Diageo boss rejects idea of minimum pricing for alcohol

By Hamish Champ

- Last updated on GMT

Related tags Drinks giant diageo Minimum pricing Drink

Paul Walsh, chief executive of drinks giant Diageo, today labelled proposals to introduce a minimum price for a unit of alcohol as "clumsy". Speaking...

Paul Walsh, chief executive of drinks giant Diageo, today labelled proposals to introduce a minimum price for a unit of alcohol as "clumsy".

Speaking as the Guinness producer announced first half results Walsh said: "The government's own figures show that average consumption is down by 11 per cent, which would be at odds with the introduction of minimum pricing. It's just clumsy."

The government had enough to focus on "without tinkering about with this", he added.

Stewart Fletcher, president of Diageo International, which includes the UK market, said minimum pricing would prove to be a "blunt instrument" in reducing abuse drinking, one which would only serve to penalise responsible drinkers.

"A total population approach like minimum pricing would in our view be inappropriate. If the recent select committee's recommendations went through you'd see responsible consumers who like a drink having to fork out £25 for a bottle of Gordon's."

"We're putting our efforts [to reduce alcohol abuse] behind education initiatives and things like the Campaign for Smarter Drinking. That's the only long-term solution."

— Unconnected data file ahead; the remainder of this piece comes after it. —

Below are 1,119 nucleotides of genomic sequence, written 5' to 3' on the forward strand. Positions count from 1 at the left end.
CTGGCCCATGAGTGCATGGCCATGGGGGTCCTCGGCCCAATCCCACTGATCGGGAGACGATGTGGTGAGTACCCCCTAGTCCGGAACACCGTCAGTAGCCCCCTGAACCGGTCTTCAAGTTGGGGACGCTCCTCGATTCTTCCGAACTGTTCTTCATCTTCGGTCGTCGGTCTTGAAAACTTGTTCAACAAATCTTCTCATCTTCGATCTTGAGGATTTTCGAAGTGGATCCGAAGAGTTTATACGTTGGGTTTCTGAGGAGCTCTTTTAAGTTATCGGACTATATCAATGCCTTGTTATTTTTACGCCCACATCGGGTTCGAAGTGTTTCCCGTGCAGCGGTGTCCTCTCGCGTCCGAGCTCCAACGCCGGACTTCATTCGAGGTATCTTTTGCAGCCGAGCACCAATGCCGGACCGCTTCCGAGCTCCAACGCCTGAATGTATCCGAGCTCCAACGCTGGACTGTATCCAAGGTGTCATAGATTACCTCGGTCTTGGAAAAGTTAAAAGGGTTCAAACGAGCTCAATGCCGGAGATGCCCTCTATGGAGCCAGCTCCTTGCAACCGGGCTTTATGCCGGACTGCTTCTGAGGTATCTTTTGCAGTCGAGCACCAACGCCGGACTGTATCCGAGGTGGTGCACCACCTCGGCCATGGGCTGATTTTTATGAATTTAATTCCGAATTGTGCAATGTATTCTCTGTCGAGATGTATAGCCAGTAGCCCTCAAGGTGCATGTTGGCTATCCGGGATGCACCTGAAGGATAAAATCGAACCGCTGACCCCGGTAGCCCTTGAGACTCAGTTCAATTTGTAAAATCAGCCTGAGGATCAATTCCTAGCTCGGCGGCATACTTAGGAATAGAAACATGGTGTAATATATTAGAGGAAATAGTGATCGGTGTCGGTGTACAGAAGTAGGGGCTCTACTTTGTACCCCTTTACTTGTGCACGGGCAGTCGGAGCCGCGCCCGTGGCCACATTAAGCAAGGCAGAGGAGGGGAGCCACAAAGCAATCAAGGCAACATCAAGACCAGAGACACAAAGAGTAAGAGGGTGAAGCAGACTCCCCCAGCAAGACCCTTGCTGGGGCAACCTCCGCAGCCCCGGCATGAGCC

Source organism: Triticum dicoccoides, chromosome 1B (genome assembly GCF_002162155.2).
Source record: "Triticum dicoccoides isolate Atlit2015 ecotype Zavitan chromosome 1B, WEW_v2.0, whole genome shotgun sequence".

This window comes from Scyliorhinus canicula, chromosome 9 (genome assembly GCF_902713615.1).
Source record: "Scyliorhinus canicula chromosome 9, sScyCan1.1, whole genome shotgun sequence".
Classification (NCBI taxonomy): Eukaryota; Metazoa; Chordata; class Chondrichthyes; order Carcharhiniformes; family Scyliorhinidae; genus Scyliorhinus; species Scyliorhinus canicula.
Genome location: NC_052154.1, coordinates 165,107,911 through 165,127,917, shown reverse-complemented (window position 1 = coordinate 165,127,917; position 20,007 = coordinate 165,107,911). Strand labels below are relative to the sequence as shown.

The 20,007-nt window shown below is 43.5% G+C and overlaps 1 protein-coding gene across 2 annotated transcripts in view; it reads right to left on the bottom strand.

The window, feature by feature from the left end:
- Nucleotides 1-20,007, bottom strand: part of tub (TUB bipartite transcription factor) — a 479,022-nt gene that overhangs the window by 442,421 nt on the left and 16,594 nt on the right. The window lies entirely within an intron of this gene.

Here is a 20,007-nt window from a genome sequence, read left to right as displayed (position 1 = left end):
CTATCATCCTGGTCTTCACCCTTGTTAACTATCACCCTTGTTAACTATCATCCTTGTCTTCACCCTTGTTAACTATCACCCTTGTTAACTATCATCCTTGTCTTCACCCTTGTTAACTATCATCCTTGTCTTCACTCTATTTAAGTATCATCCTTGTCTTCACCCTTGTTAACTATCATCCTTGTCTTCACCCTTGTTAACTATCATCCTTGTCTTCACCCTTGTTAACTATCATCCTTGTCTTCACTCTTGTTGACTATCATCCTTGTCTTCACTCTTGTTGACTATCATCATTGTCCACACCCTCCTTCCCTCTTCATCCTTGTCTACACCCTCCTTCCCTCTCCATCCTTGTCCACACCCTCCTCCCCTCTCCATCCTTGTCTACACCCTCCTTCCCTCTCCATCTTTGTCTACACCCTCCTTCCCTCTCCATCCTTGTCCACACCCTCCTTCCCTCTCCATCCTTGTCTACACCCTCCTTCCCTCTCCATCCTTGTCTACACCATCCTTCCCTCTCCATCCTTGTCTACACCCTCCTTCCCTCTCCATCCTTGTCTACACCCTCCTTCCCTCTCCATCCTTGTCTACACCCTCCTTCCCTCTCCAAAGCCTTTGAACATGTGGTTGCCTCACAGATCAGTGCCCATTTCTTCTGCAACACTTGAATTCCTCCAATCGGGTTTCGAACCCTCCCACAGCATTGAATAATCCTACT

Looking at trading in the coming months Walsh said he expected Diageo's performance in the UK market to remain flat, but that in the current economic environment 'flat' was "pretty good".

And following the row following last year's announcement to close a number of bottling plants in Scotland with the loss of around 900 jobs, Walsh said the company had no more plans to restructure the business beyond what had already been made public.

But he warned that the group could revisit the subject, if economic conditions in certain markets required more action.

The chief executive also refused to rule out moving the company away from the UK if taxes, particularly those of the corporate variety, become too high.

"We like operating out of the UK, but if taxes, both personal and corporate, rise then we will look at our options.

"The government should not take us or any other multinational organisation for granted," he added.

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